Boosting jogging and walking, backing a duck race and building improvements to a community centre are part of a plan to boost a "neglected" Norfolk town. 

Richard Crook, Active Fakenham chairman and trustee at the town’s community centre, is leading two bids for grants to make the projects happen.

Mr Crook said Fakenham was in desperate need of more investment to reverse a slow but steady decline. 

He said: “When I moved to Fakenham there were two swimming pools and five banks, now there are no pools and two banks and there is an obvious decline that needs to be addressed.

“Fakenham is a great town, but it needs some help and support, these funding bids are aimed at bringing a small amount of help at a time when we should all be pulling together.

Fakenham & Wells Times: Richard Crook, chair of Active Fakenham and trustee at the town’s community centreRichard Crook, chair of Active Fakenham and trustee at the town’s community centre (Image: Archant)One bid, from Active Fakenham, is for a National Lottery grant to fund a walking and jogging map covering the town centre and the newly refurbished River Wensum paths.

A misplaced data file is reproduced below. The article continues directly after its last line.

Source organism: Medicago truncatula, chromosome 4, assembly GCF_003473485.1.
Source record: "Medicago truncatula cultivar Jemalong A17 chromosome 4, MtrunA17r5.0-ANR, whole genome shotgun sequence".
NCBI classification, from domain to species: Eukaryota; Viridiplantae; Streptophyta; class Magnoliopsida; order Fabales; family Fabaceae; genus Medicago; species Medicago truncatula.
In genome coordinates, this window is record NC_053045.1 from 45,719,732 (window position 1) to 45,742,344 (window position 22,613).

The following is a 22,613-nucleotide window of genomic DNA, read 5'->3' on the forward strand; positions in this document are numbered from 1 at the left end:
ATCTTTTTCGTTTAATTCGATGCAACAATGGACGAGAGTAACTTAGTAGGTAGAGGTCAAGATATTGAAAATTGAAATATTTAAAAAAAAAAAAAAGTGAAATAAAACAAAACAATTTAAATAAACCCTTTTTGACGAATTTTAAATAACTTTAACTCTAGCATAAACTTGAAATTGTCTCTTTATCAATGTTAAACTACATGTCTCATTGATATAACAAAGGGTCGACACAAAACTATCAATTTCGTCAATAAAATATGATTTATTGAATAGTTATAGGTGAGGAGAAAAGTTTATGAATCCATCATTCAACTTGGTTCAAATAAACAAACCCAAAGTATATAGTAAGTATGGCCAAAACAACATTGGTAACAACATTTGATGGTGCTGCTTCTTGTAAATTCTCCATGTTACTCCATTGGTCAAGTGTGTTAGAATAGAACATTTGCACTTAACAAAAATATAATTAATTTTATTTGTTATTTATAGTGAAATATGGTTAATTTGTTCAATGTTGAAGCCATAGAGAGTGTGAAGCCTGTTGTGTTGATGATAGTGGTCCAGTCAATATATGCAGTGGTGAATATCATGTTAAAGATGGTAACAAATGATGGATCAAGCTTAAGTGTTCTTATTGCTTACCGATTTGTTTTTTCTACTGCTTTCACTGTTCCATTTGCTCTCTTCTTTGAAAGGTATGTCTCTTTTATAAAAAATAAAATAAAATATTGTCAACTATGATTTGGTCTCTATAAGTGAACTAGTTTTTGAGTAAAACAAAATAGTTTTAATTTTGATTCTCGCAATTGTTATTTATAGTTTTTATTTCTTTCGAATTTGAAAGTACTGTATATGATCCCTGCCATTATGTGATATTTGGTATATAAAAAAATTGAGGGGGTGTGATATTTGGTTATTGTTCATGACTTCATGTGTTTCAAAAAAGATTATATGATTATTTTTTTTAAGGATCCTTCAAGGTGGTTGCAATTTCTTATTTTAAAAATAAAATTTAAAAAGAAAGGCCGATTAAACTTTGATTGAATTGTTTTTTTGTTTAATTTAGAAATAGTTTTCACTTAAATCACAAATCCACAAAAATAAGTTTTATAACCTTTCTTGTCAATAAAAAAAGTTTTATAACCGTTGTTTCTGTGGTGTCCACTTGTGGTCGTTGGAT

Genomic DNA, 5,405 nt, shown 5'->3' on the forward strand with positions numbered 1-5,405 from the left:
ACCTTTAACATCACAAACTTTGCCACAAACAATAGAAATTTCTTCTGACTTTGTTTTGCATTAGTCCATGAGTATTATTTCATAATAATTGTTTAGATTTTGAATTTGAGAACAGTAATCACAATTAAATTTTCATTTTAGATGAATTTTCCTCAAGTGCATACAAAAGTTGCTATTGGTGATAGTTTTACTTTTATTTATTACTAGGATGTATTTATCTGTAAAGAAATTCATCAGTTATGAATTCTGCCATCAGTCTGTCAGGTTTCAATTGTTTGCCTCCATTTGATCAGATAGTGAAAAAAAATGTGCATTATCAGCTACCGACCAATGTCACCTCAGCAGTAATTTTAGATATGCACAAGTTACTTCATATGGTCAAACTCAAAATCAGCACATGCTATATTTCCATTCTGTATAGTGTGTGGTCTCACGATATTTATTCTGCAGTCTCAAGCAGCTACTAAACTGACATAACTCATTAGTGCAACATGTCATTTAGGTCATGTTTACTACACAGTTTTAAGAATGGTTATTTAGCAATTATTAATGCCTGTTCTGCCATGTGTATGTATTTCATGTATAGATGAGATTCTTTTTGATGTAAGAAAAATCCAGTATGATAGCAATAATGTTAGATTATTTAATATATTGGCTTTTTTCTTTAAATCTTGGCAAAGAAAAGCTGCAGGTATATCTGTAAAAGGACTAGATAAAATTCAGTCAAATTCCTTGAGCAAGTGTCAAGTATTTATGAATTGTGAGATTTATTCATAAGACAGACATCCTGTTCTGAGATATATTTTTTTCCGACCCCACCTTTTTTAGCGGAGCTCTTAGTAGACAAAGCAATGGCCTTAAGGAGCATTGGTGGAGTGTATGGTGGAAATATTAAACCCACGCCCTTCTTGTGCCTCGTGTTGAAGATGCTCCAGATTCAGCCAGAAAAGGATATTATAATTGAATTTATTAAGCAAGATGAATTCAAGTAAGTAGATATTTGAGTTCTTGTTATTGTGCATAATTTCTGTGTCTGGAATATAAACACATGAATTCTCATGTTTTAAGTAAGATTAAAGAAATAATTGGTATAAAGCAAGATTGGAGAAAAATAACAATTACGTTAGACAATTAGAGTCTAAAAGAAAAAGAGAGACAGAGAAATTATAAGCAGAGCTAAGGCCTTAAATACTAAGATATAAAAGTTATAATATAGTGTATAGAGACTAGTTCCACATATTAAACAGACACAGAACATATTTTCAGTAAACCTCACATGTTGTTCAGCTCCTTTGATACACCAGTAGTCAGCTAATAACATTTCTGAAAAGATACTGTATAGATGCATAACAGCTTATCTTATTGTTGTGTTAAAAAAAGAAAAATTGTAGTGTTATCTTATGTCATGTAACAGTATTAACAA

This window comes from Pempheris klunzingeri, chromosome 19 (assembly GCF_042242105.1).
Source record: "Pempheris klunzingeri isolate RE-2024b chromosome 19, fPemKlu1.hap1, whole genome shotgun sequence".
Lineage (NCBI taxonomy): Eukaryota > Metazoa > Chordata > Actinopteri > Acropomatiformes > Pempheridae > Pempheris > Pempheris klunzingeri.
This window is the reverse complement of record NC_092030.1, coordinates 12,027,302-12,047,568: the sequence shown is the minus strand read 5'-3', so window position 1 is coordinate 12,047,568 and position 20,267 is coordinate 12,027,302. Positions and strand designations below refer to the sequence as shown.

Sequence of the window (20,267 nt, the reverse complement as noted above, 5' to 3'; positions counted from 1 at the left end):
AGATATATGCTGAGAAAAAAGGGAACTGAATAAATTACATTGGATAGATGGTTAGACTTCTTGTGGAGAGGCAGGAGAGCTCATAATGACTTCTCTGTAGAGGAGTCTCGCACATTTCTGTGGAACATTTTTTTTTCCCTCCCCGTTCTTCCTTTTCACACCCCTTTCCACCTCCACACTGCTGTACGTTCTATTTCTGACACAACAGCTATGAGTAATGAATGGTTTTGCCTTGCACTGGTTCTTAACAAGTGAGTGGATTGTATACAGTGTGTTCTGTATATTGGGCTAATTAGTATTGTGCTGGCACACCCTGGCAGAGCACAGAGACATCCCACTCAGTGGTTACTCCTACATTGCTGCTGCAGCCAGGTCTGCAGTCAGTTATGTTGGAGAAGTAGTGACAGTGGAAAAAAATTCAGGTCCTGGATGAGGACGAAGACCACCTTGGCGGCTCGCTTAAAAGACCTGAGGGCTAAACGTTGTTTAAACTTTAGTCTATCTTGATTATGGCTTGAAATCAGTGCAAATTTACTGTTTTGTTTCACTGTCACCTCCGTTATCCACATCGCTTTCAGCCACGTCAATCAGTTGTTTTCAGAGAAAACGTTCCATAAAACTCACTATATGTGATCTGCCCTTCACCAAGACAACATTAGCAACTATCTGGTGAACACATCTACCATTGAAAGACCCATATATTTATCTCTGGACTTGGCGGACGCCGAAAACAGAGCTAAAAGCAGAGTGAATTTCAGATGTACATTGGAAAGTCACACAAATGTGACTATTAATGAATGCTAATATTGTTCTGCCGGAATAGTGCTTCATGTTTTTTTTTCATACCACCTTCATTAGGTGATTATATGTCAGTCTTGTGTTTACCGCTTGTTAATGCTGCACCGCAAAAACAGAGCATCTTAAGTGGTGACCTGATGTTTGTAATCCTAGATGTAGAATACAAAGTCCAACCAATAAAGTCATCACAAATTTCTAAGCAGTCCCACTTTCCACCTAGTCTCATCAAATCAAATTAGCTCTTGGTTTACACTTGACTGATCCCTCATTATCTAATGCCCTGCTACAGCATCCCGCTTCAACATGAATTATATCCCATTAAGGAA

Grant money would also be used to support cycling and help pay for Active Fakenham's Get Active week as well as an annual cardboard raft and duck race day.

The other bid is to North Norfolk District Council and would fund a walled garden at the Oak Street community centre, and upgrade the building's acoustics and storage space.

The bid includes plans for a mobile stage, which could be used at the centre or elsewhere in the town.

Fakenham & Wells Times: Fakenham Community CentreFakenham Community Centre (Image: Aaron McMillan)Mr Crook said: “The activities will be aimed at local people, and we expect to increase visitor numbers which should help our economy a little.

"I am often told that Fakenham sometimes feels neglected in the district and county, but these ideas will not cost the councils anything and will obviously bring benefits to our communities.

“These projects will be fully accessible, low cost and will increase resources available to the whole community.”